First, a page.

We know that Vbe starts below 0.6V and rises above 0.7V when Vbe gets saturated due to intrinsic bulk resistance and often well beyond at rated base current.

1. From std. datasheets, hFE= 200 nominal for both Q1 & Q2
2. Let Vbe1= 0.6V since base current is very small (3-0.6V)/100k= 24 μA,, but Vbe will be 0.7V or more, assume 0.7 now.
3. Ic1 = 200*24uA = 4.8mA minus the current thru R1, which was designed to be a bit more than 5% of Ib2 ,

I_R1 = Vbe2/2.2k = 0.32mA so Ib2 = 4.5mA
almost 95% of collect current ends up driving Q2, which is good for a sensitive fast switch.

4. The main trick here not taught in school, is that when Transistor Vce saturates, they are always rated at only fixed current ratios like Ic/Ib=10 or 20 or 50 .

then they give the Vce(sat) result at two current levels for Ic/Ib=x, so you may have to interpolate.
If you design for Ic/Ib= spec ratio, then you can get specific range of results for Vce(sat).
The trick to remember is that when saturated, the current gain tends to be around 10% of the linear hFE for a reasonable low Vce(sat).
So we are going to use a current gain of 10% of 200 or Hfe(sat) = 20 to compute Ic2.

5. We conclude that Q2 is saturated, because Ic2= 20x4.5mA=90ma . if linear across R5 would be 5.76V

Since Vce2 is saturated R5 should be near 2.9V thus Ice2=2.9V/64Ω= 45mA
we see from the datasheet for a ratio of 10:1 is used to give Vce(sat)
here Ic/Ib= 45/4.5mA .. Eureka 10:1 ratio was used.

R1 serves a purpose when the input goes low to speed up the switch off time.

For a quicker analysis we see Q1 will never saturate as the collector is always 1 diode drop below Vcc
We see that will saturate Q2 if the load current/base current is 10:1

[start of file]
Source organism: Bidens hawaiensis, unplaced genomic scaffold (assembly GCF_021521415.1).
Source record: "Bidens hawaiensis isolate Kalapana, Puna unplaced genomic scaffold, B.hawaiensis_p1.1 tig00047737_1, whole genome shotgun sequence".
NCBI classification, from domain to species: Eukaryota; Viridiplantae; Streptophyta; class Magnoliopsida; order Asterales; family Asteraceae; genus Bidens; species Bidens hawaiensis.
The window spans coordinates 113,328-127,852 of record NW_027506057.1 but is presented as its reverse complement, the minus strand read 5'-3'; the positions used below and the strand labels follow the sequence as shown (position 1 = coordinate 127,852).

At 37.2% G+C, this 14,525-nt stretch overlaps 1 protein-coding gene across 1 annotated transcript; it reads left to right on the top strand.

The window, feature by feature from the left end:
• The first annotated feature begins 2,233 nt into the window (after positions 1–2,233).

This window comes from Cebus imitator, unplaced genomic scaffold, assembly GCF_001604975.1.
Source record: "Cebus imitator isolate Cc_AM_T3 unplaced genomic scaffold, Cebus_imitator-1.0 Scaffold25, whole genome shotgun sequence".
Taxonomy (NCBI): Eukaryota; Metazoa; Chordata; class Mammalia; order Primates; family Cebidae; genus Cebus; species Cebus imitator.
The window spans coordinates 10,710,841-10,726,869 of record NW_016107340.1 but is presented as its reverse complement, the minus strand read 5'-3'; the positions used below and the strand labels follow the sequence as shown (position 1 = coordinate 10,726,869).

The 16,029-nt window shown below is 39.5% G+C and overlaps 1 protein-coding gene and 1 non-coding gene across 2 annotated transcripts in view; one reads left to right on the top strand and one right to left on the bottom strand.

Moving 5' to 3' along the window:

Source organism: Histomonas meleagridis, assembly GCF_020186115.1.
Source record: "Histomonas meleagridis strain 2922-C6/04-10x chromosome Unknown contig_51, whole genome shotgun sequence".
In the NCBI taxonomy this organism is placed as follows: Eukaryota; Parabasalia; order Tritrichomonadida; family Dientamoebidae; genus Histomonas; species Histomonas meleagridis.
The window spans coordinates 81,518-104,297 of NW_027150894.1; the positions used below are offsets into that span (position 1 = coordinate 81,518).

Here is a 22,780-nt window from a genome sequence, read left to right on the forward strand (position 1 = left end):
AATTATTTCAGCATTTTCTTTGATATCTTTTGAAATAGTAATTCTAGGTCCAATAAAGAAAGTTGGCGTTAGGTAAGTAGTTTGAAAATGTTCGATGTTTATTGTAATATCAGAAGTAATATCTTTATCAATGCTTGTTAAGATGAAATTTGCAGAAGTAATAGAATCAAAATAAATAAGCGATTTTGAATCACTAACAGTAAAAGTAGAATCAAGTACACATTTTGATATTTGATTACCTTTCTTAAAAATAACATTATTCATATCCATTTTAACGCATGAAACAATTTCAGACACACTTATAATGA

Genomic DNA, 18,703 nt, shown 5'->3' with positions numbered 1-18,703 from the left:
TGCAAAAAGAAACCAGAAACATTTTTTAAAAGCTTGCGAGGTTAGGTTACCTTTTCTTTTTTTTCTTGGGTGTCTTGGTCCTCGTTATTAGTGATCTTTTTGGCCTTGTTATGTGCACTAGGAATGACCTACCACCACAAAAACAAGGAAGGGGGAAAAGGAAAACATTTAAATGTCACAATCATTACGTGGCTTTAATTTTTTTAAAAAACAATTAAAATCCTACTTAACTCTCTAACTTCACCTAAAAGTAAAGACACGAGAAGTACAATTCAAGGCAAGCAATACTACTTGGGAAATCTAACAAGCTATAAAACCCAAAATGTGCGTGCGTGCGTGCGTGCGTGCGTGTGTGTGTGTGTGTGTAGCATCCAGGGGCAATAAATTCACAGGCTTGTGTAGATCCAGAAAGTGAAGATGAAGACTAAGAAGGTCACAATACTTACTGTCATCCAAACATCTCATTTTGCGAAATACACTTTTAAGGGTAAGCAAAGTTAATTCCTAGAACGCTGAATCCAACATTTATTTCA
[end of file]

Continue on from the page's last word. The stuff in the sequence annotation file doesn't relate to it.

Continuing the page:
So to recap, we calculate
Ib1
hFE*Ib1=Ic1
assume Q2 saturates with no Collector feedback then verify Ic/Ib ratio for Q2
then Ic2~ Vcc/R5
then Ib2= Ic1- 0.7/R1 and Ic2/Ib2 is pretty close to exactly 10.
If 20 was used, some devices might give Vce2=0.2 instead of 0.1 , but note in the datasheet the worst case is given as;

@25'C
V CE(sat) Collector-Emitter Saturation Voltage

2nd iteration.

Since Ic = 45 is pretty close to 50mA we can expect worst case slightly less than Vce2=0.4 and typical since not given, might be half of max.

So we would say Vc2 on R5 is between 2.6~2.9V or 2.75 +/- 0.15

Good for a switch... lousy for an audio amp

EDIT** after reviewing the thread I see it is part of an audio amp and earphones can have a much lower DCR than 64Ohms which means Q2 comes out of saturation. But if the DCR is only 64 Ω, we can only get positive swing of 0.4 to 0.1. But if it was like 10Ω DCR with an AC impedance of 64 Ω then we would be running Q2 in a Class A (quasi) linear mode.

So what is the Rce or output resistance of Q2 ?
We see from DC Current Gain vs Collector Current at Vce=1V that at Ic=45mA, hFE drops from 200 to 160. which is a rise from 20 when saturated.
Thus to improve the design, we can operate it from 1.5V battery , as I see you have done.

or reduce R1 to starve Q2 of collector current or even better use regenerative feedback by adding an RE to Q2.

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Never try to choose transistor with hFE of 200 to 800 nor substitute it with ones averaging 200 and give a partial schematic without a purpose or source impedance or real load impedance... so I dont embarass myself. hahaha

I have tested the circuit and was very successful
I did a single modification on the circuit
I used a single weak battery instead of a pair of batteries, so Vcc = 1.2V
The "single modification" changes the operation point completely, there's now a good chance to hit a linear operation point with typical transistor current gain values.

In other words, successful operation of the presented circuit is more or less by accident. With less luck, you have to adjust resistor values for each amplifier exemplar.

This may be better for you, and still cheap.

Voltage Gain = 1000= 60dB with 64 Ohm load. Zin =32
Pot added to balance hFE between NPN and PNP,
hfe >300 suggested
Design chosen for max voltage gain but no impedance gain.
Previous stage must be complementary emitter follower. then it can be DC coupled instead of AC coupled.

Batteries are split to load. +/-1.5 - - - Updated - - -

If you really want to re-invent the wheel and find out it squeaks of draws too much current or is too distorted.

Otherwise, Integrated solutions are far superior. Gain controlled by fixed R values added with Vcc 2~5V ,PSSR = 50 dB, 0.1nA in power down mode, 85dB gain open loop, Vout=0.95 to 1.25Vpp @3V, 0.1% THD @ 100mW

And only \$1 in 100pc Status